A comprehensive study involving 52 microtidal beaches spanning from reflective to dissipative states and located in tropical, subtropical and temperate regions in the Atlantic, Pacific and Indian oceans was carried out to unravel the relative roles of latitude and beach morphodynamics in determining beach macrobenthic species richness, abundance, biomass and mean individual body sizes. Since beach slope is one of the most important factors controlling beach fauna, a model based on beach geometry was applied to the sub-aerial beach deposit to understand the role of physical factors in predicting equilibrium beach slopes. Additionally, it was tested if the occurrence of beach types is related to latitude, and how physical factors change with morphodynamics and latitude. The beach morphometric model makes three assumptions: 1) that the cross-section of a beach deposit is equivalent to a right-angled triangle, 2) that the physical hydrodynamic factors (wave height and spring tide amplitude) and the beach deposit characteristics (sand grain size, beach slope and width) are interchangeable with their geometric counterparts producing an equation to explain beach geometry, and 3) that the predicted beach slope is in equilibrium with the hydrodynamic and sedimentological forces. The equation for predicting beach slope was derived and then tested against field data collected over 52 beaches. The predicted slopes were not significantly different from the observed slopes of the studied natural beaches. However some estimated slopes were different than observed ones. Possible sources of deviation between calculated and observed slopes may be the systematic sampling errors associated with field data. Alternatively, observed slopes could be the result of past hydrodynamic conditions, explaining the differences with the slopes calculated by the beach morphometric model, which assumes a state of equilibrium between beach slope and hydrodynamic conditions. A higher correlation of beach faunal structure with observed slopes rather than with present hydrodynamic conditions could then be indicative of faunal responses to previous hydrodynamic conditions in the same way was the observed slopes. The beach morphometric model could therefore be also useful in predicting faunal responses to changing hydrodynamic conditions. Since the model does not consider wave period, it is concluded that further tests should be done using laboratory and time-series field data and incorporating the role of wave period and beach permeability to ascertain its predictive value. Tropical regions had significantly more beaches in a reflective state than temperate and subtropical regions. Some tropical beaches were fronted by coral reefs, which not only provided coarse carbonate particles, but also additionally dissipated the low wave energy present in these climatic areas. Only one dissipative beach with high energy was found in the tropics, in southeast Madagascar. Temperate and subtropical regions, on the other hand, were dominated by dissipative beaches with medium to fine sands. Open oceanic reflective beaches were non-existent in the subtropics and rare in temperate regions, only occurring in estuaries, enclosed bays or on islands facing the continent. Intermediate beaches were more common in the subtropics but also occurred frequently in the other two regions, having higher energy in temperate regions. Reflective beaches had significantly steeper slopes, coarser sands, smaller waves and shorter swash lengths when compared to dissipative beaches. Additionally, reflective beaches were narrower, had deeper water tables and in consequence shorter saturation zones. Wave periods and surfzone widths were on average larger on dissipative than on reflective beaches. The frequency of occurrence of beach types is therefore related to the climatic signature of each latitude. Mid latitudes would be predicted to have more dissipative beaches with large and long waves because of their proximity to the storm generating belt around 50-60 S - these beaches will have a predominantly finer sands because of the input by rivers in rainy areas. Lower latitudes will have more reflective beaches due to a modal low energy wave climate and also because of the presence of inshore and offshore biotic structures such as coral reefs that dissipate even more the energy from the waves. Tropical and subtropical regions had larger marine species pools than temperate regions. After controlling for biogeographical differences in total species pool, dissipative beaches were on average significantly richer than intermediate and reflective beaches. Crustaceans were also more diverse on dissipative beaches, this difference being not significant for either molluscs or polychaetes. Significant relationships were found between total beach species richness (with or without terrestrial species), crustacean and mollusc species richness with beach morphodynamics as represented by the Deans index. Indices incorporating the role of tide, such as BSI, were less important in predicting species richness on the microtidal beaches studied here. Several other physical factors were also significantly correlated with species richness, the most important being the Beach Deposit Index, i.e. BDI, a composite index of beach slope and grain size. The highest correlation was between BDI and relative species richness, i.e. local beach species richness / regional species richness. Total regional marine species richness was higher in Madagascar and North Brazil (tropical beaches) than in Southeast Brazil (subtropical), or the West Coast of South Africa and South-Central Chile (temperate beaches). Not only was the pool of species capable of colonizing beaches richer in tropical and subtropical regions, but also local diversity of each morphodynamic beach type was higher among tropical beaches than their temperate counterparts. Although the results of this study agree with the predictions of the swash exclusion hypotheses, several reflective and intermediate beaches had higher species richness than predicted before and this seems to be linked to the presence of finer sediments and a less turbulent flow for larvae to settle. It is concluded that beach species richness is not necessarily controlled by one major morphodynamic parameter; this control is complex and probably involves multiple interacting biotic (biological interactions) and abiotic (e.g. grain size, wave height, beach slope and width, water table) factors. Species richness seems to be controlled on two different scales: on an evolutionary one where tropical and subtropical regions have higher regional and local diversity due to higher speciation rates; and on an ecological scale, where fine grained sand beaches have their carrying capacity enhanced by higher larval settlement rates and survival of recruits towards adulthood. On average dissipative beaches had higher total densities and macrofaunal abundances than reflective ones. Crustaceans, terrestrial species and cirolanid isopods such as Excirolana spp. were also more abundant on dissipative beaches. The difference was not significant for molluscs and polychaetes. Significant relationships were found between total abundance, crustacean species richness and beach morphodynamics as represented by the Deans index. Again, BSI was less important than individual physical factors in determining faunal abundance on the studied microtidal beaches. Several other physical factors were also significantly correlated with abundance, the most important being the Beach Deposit Index (BDI). The highest correlation was between BDI and total macrofaunal abundance. Factors related to surf zone processes, and possibly productivity, were highly correlated with total community, crustaceans, Excirolana spp. and terrestrial species abundances. The abundances of polychaetes and molluscs were better correlated with factors related to the beach deposit (BDI, slope, grain size and water table depth). Significant differences were observed between latitudinal regions for the average beach and also for each beach type. In general temperate beaches harboured larger community densities and abundances, and also crustacean, Excirolana spp. and terrestrial abundances. Mollusc and polychaete abundances were larger on subtropical and tropical beaches. The control of abundance on a sandy beach is complex and involves multifactorial processes at evolutionary and ecological scales. At evolutionary scales animals seem to attain higher abundances in the region where they first evolved, e.g. amphipods and isopods in temperate regions. At ecological scales they attain higher abundances where productivity is higher (total macrofaunal, crustaceans, Excirolana spp., terrestrial spp.) or where the settlement environment is more benign (molluscs and polychaetes). Dissipative beaches supported larger average and total community biomass than reflective beaches. Crustaceans, terrestrial species and cirolanid isopods such as Excirolana spp. also had larger biomass on dissipative beaches. The difference was not significant for molluscs and polychaetes. Significant relationships were found between the biomass of community and taxonomic groups with beach morphodynamics as represented by the Deans morphodynamic index. On the microtidal beaches studied here, BSI was less important than other morphodynamic indices and single physical factors in determining faunal biomass and mean individual body size. Surf zone characteristics such as wave height, period and surf zone width had the highest correlations with community, crustacean, Excirolana spp. and terrestrial biomass. Polychaete biomass was better correlated with characteristics of the beach deposit, such as grain size, beach slope and water table. Mollusc biomass was correlated with saturation distance. Biomass of the community and taxonomic groups was significantly larger on temperate beaches. Only polychaete and mollusc biomass did not vary between latitudes. Mean individual body sizes of crustaceans, polychaetes, molluscs and Excirolana spp. were significantly larger at temperate beaches, on all beach types. Both morphodynamics, through surf zone processes, and latitude, through differences in productivity, seem to control biomass of beach macrofauna. Body sizes of crustaceans and polychaetes seem to be related to latitudinal differences in productivity and molluscs with the degree of reflectiveness of the beach.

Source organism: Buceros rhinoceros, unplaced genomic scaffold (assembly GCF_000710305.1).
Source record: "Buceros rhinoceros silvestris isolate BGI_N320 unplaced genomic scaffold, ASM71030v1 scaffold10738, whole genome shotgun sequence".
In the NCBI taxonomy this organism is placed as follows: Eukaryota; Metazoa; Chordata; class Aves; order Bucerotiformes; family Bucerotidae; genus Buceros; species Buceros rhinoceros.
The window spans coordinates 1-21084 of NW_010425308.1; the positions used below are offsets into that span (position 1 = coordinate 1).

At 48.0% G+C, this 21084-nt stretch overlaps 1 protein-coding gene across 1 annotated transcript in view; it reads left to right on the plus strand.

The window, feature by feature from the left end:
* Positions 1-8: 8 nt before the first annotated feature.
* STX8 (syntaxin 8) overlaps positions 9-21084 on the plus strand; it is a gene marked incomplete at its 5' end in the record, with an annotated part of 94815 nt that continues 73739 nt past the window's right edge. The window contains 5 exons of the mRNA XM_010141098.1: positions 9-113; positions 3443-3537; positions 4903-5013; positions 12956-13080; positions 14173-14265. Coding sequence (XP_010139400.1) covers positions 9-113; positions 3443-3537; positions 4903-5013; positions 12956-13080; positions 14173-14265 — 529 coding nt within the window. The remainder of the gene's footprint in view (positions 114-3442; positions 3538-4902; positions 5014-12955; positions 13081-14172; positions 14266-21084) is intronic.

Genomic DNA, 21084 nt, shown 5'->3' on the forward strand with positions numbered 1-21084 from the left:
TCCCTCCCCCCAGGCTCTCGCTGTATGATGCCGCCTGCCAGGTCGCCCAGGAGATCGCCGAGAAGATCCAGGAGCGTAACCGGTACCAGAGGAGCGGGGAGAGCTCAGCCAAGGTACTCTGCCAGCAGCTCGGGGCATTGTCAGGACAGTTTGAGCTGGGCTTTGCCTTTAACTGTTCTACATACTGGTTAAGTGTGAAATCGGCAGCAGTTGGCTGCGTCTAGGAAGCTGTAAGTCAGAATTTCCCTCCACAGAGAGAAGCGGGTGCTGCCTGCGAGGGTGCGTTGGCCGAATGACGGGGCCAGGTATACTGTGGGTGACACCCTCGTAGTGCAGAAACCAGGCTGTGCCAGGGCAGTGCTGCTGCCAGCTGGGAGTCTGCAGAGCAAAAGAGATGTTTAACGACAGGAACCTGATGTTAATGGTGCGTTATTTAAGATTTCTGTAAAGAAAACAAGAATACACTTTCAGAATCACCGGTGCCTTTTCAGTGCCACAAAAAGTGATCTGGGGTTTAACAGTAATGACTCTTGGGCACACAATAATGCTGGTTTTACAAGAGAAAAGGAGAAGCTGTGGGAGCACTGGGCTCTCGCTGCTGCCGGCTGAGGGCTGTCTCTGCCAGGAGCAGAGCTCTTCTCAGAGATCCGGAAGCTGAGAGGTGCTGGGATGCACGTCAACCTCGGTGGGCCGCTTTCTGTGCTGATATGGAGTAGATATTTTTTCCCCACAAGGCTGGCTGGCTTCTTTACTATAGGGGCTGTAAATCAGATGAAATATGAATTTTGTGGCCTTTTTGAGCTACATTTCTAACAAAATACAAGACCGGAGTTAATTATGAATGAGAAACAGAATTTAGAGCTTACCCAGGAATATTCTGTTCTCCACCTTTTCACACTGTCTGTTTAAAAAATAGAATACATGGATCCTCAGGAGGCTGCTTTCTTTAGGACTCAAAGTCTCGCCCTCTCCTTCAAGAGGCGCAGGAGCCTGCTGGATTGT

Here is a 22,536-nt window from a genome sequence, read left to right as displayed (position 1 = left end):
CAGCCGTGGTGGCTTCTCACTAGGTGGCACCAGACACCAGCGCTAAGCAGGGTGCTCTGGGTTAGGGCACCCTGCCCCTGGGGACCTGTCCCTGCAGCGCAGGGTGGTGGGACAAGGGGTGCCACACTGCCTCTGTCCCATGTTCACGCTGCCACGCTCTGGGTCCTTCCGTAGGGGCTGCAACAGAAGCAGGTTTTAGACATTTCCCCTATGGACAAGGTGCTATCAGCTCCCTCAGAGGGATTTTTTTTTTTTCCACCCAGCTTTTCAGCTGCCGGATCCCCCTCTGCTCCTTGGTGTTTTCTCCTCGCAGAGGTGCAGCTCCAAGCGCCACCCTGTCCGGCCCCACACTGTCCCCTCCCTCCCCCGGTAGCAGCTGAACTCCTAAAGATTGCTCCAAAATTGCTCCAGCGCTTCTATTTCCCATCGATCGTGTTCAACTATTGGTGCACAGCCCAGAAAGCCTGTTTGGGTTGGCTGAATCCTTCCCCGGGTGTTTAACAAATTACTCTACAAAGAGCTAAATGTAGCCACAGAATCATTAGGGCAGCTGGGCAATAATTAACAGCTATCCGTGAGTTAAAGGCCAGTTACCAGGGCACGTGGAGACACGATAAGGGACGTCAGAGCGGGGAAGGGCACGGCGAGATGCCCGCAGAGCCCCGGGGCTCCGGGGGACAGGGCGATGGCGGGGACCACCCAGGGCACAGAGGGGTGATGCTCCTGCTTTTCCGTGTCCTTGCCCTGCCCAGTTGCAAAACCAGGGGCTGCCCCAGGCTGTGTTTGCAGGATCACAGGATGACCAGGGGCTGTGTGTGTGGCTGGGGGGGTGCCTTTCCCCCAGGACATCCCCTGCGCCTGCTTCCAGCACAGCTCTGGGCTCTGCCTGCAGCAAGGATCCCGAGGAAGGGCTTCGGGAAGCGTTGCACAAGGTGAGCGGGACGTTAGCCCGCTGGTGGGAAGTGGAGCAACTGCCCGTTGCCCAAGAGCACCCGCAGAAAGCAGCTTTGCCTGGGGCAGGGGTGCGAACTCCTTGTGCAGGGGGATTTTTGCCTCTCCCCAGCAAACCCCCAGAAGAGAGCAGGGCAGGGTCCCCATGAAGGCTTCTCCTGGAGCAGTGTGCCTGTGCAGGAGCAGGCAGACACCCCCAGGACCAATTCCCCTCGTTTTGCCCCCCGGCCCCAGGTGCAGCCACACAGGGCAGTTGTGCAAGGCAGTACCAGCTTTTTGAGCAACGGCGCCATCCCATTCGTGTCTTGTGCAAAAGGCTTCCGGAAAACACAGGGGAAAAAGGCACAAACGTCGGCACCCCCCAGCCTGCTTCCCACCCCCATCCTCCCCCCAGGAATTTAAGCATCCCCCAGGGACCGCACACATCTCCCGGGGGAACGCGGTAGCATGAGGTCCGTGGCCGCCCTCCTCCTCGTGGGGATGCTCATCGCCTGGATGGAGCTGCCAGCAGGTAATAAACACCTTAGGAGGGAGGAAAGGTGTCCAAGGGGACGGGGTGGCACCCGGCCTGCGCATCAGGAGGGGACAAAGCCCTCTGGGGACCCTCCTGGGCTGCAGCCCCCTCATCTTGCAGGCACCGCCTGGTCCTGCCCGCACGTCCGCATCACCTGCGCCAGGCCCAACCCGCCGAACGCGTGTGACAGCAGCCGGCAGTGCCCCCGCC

beach morphodynamics ecologia de ecossistemas sandy beaches coastal environments beach communities and populations